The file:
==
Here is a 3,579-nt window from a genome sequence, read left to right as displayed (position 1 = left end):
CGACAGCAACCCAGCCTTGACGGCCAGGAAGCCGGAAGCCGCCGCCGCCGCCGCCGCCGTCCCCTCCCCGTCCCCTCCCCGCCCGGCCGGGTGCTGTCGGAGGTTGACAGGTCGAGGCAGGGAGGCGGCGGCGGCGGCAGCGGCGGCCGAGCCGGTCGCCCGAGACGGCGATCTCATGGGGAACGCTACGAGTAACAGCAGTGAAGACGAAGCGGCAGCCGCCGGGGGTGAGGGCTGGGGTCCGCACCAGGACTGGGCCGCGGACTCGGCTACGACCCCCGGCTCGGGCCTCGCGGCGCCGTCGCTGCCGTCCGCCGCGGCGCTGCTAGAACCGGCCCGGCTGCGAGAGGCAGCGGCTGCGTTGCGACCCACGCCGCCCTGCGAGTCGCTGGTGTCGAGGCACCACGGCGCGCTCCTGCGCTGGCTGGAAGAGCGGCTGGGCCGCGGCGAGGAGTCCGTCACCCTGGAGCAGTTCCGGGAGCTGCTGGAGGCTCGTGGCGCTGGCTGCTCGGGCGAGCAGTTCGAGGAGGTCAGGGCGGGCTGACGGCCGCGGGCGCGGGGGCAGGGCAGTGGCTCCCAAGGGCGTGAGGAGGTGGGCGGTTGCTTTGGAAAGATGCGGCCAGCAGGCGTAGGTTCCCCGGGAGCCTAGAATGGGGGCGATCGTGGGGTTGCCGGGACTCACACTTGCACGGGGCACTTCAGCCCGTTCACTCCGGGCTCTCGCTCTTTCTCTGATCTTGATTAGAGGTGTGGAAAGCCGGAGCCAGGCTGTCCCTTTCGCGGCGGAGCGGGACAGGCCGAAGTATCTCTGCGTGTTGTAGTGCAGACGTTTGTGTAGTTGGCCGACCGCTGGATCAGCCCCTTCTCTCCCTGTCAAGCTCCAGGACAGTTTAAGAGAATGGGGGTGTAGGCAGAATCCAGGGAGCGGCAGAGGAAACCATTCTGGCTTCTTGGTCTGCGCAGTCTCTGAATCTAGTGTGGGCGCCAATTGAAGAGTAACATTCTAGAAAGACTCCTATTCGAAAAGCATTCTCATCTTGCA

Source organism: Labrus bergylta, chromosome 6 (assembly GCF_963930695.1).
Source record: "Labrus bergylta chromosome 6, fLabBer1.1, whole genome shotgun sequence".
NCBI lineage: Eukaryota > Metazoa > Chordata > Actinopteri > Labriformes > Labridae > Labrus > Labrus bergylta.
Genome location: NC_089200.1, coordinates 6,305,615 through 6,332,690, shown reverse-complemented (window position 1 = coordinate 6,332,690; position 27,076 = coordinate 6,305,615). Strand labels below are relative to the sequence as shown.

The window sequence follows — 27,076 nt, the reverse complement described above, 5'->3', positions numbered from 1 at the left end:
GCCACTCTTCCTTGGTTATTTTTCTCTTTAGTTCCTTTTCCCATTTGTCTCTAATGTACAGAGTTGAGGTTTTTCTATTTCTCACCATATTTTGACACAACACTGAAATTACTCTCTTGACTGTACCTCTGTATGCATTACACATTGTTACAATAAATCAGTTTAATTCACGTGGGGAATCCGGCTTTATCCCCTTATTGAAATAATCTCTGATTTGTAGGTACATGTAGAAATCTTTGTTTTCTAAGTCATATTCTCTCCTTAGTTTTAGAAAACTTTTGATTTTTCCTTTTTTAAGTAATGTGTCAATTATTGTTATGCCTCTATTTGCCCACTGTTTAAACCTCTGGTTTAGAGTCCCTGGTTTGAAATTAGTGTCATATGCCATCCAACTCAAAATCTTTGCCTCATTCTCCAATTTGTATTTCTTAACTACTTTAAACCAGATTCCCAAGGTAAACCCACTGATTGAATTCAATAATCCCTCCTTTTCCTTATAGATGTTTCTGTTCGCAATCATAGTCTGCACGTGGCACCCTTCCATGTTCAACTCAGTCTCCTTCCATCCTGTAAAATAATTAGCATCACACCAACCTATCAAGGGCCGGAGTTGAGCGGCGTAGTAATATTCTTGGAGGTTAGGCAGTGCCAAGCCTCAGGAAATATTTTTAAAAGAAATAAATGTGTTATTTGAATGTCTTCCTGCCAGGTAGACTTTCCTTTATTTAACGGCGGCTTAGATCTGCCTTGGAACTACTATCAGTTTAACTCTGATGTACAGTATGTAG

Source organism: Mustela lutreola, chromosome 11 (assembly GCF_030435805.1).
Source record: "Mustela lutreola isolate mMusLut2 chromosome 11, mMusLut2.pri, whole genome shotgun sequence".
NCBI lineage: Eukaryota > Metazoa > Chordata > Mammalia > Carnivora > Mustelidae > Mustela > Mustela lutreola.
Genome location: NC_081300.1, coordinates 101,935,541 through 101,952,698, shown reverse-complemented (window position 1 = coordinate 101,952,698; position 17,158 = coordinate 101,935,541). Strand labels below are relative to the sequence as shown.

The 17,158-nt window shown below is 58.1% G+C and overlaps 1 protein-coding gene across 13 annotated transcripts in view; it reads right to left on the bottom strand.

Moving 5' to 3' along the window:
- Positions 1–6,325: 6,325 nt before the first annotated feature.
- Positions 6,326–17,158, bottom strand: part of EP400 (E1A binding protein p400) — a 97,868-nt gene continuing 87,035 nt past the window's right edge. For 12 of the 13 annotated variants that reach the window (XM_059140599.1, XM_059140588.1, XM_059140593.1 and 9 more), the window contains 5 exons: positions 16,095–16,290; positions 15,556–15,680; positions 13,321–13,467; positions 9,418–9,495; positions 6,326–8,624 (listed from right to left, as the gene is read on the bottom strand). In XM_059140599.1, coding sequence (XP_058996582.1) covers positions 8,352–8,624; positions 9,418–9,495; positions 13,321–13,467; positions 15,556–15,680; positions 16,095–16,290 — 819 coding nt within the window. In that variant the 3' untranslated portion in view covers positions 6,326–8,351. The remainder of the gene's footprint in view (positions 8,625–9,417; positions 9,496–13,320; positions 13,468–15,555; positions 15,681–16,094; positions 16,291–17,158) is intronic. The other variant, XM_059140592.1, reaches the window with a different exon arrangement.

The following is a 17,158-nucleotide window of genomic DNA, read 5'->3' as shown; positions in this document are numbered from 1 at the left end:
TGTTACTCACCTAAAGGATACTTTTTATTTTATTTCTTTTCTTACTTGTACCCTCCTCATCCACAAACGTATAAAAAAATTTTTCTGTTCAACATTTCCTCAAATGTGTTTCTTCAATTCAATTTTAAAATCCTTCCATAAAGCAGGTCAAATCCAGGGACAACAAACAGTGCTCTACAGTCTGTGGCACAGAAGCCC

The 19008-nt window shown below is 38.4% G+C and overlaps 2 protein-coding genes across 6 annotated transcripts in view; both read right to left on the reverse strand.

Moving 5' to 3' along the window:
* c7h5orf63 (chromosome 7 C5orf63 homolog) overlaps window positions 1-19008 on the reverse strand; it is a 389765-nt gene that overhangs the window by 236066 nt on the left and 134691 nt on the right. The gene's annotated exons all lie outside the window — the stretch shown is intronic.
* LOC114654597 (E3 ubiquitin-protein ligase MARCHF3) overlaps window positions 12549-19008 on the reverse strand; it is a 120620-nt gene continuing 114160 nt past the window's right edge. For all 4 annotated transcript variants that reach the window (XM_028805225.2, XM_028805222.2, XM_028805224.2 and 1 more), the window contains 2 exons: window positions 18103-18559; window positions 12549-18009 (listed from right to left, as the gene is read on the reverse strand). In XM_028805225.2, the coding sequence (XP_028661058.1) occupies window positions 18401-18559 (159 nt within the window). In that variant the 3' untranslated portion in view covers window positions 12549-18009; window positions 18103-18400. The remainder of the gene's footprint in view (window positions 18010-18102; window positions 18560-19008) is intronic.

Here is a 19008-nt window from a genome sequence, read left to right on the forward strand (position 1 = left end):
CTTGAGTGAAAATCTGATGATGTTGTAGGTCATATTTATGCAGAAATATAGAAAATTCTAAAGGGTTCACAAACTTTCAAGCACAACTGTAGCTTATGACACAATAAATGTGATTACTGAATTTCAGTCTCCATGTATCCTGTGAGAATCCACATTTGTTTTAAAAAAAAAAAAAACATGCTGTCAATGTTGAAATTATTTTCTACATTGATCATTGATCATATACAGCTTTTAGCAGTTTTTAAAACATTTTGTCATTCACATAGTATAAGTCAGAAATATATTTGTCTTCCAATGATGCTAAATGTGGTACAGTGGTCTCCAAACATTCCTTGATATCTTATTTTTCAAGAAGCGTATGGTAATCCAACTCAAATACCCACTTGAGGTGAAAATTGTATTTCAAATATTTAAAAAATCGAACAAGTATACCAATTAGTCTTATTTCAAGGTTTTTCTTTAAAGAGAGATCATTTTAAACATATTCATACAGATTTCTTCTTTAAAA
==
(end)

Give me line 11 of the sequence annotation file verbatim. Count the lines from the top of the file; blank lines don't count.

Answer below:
NCBI lineage: Eukaryota > Metazoa > Chordata > Mammalia > Carnivora > Mustelidae > Mustela > Mustela lutreola.